The following letter was published recently in The Boston Globe.
July 17, 1969
In his column of July 16, Joseph Alsop announces his discovery that there is a severe repression underway in the Soviet Union. Further, he explains that Academician Sakharov has been “viciously disciplined” and may face prison, while American draft resisters, free from any danger of imprisonment, are probably studying theology in the Yale Divinity School. He wonders whether I will have the integrity to ponder these matters, and also lets loose a blast against the New York Review.
If Mr. Alsop were actually to read the journals he attacks he would have learned about the Soviet repression long ago, for example, in an article of mine in the New York Review of January 2, where he would have found these sentences: “In the grim atmosphere of the Soviet Union, resistance can barely be contemplated. All the more, then, must we honor those who do make their voices heard: Pavel Litvinov, Mrs. Larisa Daniel, and the others of the ‘Moscow Five,’ or ex-general Pyotr Gigorenko who has publicly denounced the ‘totalitarianism that hides behind the mask of so-called Soviet democracy’ and called upon his fellow-citizens to fight ‘the damned machine,’ and who has had the courage to stand up and say that ‘Freedom will come! Democracy will come.’ ” If he were to turn to the written word, rather than indulge in private fancy, he could also discover my actual views regarding Russian totalitarianism and its roots in Bolshevik ideology, a matter that I have discussed more than once, in some detail. As to the many hundreds of draft resisters in American prisons, and the thousands in exile, they will no doubt be relieved to hear that Alsop has granted them amnesty.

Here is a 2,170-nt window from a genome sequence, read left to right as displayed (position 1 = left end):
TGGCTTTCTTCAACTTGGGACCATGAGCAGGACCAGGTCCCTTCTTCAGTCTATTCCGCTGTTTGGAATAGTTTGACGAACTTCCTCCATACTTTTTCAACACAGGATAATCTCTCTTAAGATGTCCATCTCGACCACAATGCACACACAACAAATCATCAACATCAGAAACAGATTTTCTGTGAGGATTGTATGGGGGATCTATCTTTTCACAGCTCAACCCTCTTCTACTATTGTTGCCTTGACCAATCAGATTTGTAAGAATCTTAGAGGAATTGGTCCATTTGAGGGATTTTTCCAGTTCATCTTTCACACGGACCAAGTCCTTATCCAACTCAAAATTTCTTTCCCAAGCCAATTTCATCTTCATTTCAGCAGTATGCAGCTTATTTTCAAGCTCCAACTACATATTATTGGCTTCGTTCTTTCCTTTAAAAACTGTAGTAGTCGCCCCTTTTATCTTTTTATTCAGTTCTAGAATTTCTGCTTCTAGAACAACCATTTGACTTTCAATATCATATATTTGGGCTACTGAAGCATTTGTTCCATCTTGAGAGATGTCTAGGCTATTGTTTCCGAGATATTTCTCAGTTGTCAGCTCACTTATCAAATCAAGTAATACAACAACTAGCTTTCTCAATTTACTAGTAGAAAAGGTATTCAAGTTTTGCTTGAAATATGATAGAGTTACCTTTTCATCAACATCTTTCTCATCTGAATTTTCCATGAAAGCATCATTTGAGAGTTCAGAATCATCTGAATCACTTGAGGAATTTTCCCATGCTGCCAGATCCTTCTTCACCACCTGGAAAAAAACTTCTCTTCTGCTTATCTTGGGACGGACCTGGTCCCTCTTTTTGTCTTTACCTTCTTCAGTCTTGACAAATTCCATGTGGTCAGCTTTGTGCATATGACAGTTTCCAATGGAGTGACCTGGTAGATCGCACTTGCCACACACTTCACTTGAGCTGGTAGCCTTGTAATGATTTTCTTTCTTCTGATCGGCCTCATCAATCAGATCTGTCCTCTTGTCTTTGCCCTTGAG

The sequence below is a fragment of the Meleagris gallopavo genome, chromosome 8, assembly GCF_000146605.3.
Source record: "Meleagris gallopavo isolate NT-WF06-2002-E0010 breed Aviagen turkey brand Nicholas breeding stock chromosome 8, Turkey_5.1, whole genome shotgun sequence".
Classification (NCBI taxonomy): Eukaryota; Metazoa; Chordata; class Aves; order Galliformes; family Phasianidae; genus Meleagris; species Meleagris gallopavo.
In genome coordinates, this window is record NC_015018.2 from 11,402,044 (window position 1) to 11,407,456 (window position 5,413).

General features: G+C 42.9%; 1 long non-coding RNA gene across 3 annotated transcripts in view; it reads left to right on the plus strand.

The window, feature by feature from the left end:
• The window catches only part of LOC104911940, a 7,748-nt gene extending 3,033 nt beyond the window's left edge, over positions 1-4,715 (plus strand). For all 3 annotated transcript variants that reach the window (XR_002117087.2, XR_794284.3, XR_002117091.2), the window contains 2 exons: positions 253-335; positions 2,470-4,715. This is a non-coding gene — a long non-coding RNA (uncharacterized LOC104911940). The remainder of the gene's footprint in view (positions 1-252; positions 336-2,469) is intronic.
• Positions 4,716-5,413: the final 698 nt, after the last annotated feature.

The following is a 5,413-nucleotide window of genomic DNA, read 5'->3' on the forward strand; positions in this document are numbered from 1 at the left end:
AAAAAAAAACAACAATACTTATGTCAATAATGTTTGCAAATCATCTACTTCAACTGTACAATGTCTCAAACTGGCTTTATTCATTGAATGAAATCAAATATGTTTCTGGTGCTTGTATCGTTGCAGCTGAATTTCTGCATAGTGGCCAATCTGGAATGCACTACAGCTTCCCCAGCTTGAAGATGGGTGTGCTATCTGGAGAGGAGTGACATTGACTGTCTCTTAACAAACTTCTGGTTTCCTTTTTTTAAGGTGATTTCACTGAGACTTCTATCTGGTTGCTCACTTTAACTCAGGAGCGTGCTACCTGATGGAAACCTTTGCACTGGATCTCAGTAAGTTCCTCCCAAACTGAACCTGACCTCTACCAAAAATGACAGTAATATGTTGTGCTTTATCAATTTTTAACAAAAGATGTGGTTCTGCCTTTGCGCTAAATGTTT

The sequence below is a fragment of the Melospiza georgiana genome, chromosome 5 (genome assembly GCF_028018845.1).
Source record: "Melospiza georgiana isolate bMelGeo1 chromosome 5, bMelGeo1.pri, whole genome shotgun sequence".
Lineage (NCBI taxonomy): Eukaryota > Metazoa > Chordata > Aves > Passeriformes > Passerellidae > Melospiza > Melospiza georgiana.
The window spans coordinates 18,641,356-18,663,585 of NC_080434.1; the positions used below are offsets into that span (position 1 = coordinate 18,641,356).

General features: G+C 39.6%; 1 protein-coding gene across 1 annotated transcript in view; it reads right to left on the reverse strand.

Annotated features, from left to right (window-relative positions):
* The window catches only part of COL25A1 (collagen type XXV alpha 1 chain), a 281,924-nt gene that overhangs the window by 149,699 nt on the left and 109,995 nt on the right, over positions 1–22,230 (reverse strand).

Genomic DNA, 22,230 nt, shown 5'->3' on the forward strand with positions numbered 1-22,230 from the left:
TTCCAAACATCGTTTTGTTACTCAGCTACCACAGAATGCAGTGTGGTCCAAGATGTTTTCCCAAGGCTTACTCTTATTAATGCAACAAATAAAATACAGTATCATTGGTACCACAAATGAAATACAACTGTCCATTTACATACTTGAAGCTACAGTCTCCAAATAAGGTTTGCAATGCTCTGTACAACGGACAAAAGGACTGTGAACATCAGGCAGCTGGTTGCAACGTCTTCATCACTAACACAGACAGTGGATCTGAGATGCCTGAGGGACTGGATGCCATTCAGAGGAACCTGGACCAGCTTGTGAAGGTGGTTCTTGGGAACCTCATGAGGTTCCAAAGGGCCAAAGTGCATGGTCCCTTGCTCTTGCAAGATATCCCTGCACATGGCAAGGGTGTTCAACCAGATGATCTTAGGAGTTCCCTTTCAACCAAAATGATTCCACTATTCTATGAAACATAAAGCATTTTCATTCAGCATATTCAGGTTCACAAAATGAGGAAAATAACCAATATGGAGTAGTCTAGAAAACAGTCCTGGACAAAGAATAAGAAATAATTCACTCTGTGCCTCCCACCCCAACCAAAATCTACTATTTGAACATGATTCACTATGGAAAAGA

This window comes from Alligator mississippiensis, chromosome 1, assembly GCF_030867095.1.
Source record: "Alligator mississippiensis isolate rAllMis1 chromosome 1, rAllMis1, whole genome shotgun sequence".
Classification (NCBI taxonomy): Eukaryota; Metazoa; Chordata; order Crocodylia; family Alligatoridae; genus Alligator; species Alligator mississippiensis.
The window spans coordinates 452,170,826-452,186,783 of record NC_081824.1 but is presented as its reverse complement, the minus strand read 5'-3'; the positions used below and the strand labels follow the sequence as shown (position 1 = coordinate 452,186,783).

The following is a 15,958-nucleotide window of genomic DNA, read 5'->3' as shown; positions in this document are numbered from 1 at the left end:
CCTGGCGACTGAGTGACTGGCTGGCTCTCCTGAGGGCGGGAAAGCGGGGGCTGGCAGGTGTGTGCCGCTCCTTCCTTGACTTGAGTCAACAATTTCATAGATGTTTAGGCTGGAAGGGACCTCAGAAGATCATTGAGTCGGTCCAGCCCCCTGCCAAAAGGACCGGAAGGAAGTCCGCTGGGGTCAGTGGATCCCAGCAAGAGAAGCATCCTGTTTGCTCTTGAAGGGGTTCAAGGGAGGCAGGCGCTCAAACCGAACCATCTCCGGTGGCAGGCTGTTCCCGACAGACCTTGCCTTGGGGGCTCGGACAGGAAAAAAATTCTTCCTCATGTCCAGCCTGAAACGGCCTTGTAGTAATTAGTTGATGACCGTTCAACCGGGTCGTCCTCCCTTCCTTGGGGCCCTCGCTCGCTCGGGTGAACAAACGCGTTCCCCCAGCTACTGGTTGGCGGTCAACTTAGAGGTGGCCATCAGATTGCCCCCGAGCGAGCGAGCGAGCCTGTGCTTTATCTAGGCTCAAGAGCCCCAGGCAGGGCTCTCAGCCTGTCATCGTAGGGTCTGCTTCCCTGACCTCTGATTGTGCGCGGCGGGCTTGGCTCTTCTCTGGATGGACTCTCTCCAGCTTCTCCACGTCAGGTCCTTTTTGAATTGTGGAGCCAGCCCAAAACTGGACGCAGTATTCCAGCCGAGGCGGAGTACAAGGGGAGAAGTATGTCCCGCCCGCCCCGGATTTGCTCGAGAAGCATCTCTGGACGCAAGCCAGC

It is easy to trace Alsop’s muddle to its source. In the strange world he inhabits, it is inconceivable that a person can consistently oppose all forms of tyranny and repression. Therefore, even if he were to open the pages of the New York Review, he would be unable to comprehend what I meant, in the same article, when I wrote that “those who resist the war here are fighting the same battle as Larisa Daniel and Pyotr Gigorenko. And they are fighting a common enemy: the militarists and managers of repression on both sides of the iron curtain.” Alsop knows that I condemn the criminal violence in Vietnam of which he has long been a leading advocate, and he therefore concludes, with a weird but characteristic logic, that I must be tolerant of Russian tyranny. The facts are otherwise, as I have made clear many times. But Alsop is not one to be troubled by mere fact.
I mention these facts not to enlighten Joseph Alsop, who has long since passed beyond the reach of fact or reason, but for the benefit of those who may still believe that when they read an Alsop column they are being given a glimpse of the real world.
August 21, 1969